the intake of sodium bicarbonate should be such that the urine reaction with
litmus paper remains
alkaline. Consumption of adequate quantity of local made squash (sharbat) from bill
fruit will prevent sickling and enhance soothing effect.
- Folic acid supplements without iron are useful. Iron supplements
should follow the serum iron estimation to avoid iron overload.
- Hemoglobin level should be maintained between 6-9gm/dl. This
degree of anemia with low oxygen affinity helps in efficient release
of oxygen to the tissues and sufficient to maintain active life.
- Blood transfusion is required only if the hemoglobin level falls
below 5 gm/dl.
- At the time of delivery
protracted labour or cesarean operation should be avoided.
- Ulceration especially of
leg ulceration, in some cases, may be resistant to treatment.
In cold weather, warm stockings should be worn. Circulation should be
improved by elastic bandages or stockings and advising the patients to put up
their legs raised for some time at night. Poor vascularisation
- Regular check up and follow up of these cases is highly
essential for monitoring the progress.
prime concern of all living organisms. The quality and quantity of food
available play an important role in determining the health and well being of
individuals and the populations in general. Its applications involve social,
physical, biological and medical sciences.(25) These encompass from food
production, procurement and consumption, socio-economic institutions, cultural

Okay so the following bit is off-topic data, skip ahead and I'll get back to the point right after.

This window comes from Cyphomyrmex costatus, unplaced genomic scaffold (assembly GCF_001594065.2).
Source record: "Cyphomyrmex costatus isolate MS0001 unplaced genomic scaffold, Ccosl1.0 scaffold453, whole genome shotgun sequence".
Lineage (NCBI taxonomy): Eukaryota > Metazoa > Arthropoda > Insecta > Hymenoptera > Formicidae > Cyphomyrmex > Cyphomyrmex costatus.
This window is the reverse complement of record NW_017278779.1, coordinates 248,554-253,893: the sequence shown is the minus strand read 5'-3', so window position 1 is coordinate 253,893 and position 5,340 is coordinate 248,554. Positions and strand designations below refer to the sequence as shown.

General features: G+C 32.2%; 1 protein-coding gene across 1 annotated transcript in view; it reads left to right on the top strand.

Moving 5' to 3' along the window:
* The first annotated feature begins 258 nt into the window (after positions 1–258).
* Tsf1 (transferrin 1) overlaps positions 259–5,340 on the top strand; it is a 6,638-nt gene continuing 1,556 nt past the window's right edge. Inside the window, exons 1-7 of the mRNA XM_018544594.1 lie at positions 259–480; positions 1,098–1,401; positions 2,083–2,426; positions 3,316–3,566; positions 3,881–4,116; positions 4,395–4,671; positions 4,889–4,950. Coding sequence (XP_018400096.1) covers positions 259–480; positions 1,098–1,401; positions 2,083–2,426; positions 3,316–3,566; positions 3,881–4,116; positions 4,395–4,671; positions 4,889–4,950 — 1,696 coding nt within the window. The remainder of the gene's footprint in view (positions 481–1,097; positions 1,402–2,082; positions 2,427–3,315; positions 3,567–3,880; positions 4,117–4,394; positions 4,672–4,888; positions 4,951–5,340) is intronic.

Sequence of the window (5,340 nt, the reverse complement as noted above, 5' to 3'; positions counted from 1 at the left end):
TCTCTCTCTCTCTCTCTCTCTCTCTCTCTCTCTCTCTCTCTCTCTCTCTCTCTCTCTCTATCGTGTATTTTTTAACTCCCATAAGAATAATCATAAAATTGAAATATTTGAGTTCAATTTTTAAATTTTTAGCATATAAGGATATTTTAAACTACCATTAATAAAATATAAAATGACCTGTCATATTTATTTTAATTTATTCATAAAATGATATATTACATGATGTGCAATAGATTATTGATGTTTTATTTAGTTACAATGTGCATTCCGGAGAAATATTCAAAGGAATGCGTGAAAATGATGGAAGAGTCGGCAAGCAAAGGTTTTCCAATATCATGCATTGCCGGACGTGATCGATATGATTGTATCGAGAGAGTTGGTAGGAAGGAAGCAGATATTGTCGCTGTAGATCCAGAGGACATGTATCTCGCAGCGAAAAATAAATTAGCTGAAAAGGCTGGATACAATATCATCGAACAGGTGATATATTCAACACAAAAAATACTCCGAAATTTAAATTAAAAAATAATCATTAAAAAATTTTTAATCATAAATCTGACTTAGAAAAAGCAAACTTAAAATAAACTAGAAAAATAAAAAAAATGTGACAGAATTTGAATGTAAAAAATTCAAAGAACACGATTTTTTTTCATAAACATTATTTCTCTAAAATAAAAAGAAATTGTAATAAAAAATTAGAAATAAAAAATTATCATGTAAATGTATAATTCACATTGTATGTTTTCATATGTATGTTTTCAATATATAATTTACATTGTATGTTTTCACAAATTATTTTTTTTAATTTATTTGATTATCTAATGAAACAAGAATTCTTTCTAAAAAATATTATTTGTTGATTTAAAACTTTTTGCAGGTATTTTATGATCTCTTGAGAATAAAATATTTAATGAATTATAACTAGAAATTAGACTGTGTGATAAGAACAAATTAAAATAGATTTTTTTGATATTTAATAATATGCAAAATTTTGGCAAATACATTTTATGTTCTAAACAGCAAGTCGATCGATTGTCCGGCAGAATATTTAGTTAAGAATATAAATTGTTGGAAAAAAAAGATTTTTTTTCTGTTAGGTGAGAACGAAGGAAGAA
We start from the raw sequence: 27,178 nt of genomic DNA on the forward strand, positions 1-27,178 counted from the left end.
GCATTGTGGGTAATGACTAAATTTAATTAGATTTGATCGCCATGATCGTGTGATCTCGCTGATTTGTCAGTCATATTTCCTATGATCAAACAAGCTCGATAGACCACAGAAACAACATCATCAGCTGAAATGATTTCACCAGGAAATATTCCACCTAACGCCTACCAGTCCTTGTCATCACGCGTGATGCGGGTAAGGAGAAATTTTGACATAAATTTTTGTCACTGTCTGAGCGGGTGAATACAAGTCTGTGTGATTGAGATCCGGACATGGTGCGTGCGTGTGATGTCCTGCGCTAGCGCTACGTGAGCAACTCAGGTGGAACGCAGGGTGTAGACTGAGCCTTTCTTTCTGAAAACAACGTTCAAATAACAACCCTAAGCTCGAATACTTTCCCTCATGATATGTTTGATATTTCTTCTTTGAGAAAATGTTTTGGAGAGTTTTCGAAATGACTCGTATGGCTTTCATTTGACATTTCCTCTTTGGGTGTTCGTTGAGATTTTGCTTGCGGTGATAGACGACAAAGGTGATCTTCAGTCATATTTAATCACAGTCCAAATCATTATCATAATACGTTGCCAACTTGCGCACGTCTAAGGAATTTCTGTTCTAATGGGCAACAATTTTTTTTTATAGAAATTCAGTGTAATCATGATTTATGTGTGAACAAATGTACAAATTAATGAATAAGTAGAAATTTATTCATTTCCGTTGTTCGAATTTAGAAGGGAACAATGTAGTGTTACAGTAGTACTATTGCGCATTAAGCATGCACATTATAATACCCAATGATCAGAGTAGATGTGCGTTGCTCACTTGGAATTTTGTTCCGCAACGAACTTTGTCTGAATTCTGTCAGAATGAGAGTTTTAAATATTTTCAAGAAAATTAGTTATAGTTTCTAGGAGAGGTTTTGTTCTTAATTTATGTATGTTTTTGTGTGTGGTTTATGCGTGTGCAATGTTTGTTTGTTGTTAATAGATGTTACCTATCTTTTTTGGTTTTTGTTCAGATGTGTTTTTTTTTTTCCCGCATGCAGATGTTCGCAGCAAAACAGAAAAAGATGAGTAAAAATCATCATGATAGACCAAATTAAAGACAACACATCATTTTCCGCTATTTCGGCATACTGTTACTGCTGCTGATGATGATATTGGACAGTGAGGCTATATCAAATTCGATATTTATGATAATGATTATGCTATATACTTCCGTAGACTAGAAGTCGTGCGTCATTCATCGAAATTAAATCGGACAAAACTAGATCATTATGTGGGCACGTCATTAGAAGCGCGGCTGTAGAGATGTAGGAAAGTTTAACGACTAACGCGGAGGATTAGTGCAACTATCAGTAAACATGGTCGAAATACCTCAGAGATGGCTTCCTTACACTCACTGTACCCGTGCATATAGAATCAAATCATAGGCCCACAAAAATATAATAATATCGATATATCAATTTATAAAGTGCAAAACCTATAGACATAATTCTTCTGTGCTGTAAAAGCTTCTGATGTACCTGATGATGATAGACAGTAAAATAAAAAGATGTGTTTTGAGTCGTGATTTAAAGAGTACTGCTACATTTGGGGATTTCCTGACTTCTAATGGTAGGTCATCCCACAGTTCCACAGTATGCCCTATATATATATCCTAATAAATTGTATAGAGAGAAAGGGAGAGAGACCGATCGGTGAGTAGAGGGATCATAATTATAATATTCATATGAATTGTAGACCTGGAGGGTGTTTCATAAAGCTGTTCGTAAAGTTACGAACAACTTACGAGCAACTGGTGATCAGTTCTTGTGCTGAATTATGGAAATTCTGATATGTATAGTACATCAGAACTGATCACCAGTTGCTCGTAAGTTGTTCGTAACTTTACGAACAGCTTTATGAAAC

practices and beliefs associated with food to biological needs of food,
nutritional deficiencies affecting growth and development, fertility, mortality,
morbidity, health and disease, nutritional variations as a mean as well as
consequences of adaptation, natural selection and, in short, the whole process
of biological evolution.(26) One of the major areas of nutrition is intimately
connected with health and well being of the people. It is said that healthy
people are a nation’s most valuable asset on whom rests the nation’s future.
Children of today are the builders of tomorrow who will man different walks of
the national life. The caliber of each of them will depend on their state of
mental and physical growth. It is well established that the course, both body
and mind takes to grow, is determined by heredity but to a large extent
influenced by environmental (epigenetic) factors particularly the nutrition.
differ in their morphology because of their differences in genetic make up and,
therefore, carry various metabolic activities at different rates. Similarly,